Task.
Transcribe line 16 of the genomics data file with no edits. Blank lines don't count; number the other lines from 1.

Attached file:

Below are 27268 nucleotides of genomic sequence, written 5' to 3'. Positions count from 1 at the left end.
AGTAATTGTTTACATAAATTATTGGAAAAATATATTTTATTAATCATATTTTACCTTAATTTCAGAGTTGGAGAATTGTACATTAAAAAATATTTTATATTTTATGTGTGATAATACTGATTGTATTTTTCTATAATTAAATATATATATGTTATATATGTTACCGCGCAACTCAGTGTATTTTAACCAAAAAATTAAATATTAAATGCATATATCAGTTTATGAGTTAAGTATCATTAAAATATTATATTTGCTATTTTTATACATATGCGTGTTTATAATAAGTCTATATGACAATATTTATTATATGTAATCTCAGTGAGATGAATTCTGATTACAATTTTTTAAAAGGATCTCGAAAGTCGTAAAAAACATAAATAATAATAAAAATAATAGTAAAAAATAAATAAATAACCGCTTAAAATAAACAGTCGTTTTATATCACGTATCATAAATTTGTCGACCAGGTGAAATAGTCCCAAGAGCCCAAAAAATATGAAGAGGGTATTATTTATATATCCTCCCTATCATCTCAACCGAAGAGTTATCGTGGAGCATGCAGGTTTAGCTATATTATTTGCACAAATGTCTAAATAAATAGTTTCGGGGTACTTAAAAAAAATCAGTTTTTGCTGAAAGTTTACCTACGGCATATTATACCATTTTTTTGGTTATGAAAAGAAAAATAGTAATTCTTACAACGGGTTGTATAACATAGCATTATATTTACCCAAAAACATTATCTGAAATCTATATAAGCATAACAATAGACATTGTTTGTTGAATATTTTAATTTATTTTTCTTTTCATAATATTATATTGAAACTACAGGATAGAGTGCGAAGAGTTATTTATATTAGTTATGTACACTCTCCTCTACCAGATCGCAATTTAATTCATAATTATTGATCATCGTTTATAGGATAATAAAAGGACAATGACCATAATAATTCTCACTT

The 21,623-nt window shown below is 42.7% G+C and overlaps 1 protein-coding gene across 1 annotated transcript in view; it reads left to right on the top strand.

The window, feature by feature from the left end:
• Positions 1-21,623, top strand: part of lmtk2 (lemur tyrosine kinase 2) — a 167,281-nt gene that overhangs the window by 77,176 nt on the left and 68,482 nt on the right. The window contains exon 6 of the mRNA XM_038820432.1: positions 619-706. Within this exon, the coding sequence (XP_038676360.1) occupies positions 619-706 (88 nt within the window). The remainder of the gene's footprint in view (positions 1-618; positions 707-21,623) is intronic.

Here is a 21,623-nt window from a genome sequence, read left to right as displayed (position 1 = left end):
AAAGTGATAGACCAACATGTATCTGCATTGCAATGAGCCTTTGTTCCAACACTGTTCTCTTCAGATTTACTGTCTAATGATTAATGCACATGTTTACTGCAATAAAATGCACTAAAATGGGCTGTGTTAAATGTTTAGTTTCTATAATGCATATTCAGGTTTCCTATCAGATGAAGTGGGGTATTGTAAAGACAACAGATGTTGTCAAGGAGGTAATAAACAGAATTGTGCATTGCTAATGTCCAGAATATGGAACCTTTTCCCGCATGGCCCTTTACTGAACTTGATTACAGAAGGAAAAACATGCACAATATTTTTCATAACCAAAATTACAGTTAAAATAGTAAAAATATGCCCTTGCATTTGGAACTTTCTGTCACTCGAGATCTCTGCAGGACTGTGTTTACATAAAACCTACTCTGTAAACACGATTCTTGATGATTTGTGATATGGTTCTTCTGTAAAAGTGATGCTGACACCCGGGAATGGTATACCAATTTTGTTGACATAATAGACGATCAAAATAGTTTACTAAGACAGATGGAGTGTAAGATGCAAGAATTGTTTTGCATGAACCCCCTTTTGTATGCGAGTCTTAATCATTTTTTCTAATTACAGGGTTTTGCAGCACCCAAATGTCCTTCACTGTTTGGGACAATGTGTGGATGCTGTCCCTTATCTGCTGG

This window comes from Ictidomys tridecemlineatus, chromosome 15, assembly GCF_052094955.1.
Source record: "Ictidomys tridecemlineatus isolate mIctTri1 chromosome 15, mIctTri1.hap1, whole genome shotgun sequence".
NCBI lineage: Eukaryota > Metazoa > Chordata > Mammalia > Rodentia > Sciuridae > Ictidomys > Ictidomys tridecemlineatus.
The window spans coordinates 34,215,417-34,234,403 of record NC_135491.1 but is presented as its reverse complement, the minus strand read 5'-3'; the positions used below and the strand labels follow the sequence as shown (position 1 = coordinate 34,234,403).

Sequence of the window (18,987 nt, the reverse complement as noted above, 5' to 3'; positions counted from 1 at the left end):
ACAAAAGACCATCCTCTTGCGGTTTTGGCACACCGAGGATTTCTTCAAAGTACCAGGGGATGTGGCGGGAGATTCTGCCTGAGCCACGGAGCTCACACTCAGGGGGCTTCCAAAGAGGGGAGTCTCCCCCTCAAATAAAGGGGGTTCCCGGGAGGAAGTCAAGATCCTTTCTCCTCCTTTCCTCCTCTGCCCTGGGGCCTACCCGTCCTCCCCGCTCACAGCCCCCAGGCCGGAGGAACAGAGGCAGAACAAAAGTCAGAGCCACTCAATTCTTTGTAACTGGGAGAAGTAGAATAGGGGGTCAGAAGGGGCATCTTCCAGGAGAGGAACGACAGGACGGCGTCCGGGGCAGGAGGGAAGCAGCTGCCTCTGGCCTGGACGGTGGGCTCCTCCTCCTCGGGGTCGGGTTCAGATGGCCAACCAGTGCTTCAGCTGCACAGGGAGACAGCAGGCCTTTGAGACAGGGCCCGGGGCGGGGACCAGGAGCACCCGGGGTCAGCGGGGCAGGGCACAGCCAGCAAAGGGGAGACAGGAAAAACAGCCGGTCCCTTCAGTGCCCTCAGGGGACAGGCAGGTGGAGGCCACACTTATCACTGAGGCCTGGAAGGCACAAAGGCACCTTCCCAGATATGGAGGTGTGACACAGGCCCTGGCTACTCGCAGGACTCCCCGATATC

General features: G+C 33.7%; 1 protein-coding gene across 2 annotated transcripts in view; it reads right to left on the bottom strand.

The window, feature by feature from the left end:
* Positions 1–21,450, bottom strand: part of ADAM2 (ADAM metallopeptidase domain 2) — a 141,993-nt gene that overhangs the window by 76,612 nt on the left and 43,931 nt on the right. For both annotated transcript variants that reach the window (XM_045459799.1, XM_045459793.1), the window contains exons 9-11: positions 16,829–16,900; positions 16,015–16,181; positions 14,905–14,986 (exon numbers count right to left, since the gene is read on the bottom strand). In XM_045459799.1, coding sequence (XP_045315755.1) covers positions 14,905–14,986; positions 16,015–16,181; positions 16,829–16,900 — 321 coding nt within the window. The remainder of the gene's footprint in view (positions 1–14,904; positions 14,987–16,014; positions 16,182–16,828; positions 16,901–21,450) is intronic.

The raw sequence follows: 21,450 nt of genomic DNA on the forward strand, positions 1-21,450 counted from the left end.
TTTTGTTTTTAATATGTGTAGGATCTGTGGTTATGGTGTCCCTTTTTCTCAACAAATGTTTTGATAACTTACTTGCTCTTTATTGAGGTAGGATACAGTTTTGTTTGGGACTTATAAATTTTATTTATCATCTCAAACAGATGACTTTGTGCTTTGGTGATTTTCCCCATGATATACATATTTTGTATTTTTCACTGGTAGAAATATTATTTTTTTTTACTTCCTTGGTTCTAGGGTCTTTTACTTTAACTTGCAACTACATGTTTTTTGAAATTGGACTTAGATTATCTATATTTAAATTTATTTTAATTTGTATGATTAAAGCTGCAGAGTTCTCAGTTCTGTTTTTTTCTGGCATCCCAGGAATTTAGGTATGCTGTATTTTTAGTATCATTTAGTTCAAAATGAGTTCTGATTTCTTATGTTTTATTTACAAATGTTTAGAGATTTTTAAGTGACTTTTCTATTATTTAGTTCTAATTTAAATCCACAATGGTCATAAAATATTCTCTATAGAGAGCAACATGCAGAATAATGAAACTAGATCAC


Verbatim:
* Positions 1–21,450, bottom strand: part of ADAM2 (ADAM metallopeptidase domain 2) — a 141,993-nt gene that overhangs the window by 76,612 nt on the left and 43,931 nt on the right. For both annotated transcript variants that reach the window (XM_045459799.1, XM_045459793.1), the window contains exons 9-11: positions 16,829–16,900; positions 16,015–16,181; positions 14,905–14,986 (exon numbers count right to left, since the gene is read on the bottom strand). In XM_045459799.1, coding sequence (XP_045315755.1) covers positions 14,905–14,986; positions 16,015–16,181; positions 16,829–16,900 — 321 coding nt within the window. The remainder of the gene's footprint in view (positions 1–14,904; positions 14,987–16,014; positions 16,182–16,828; positions 16,901–21,450) is intronic.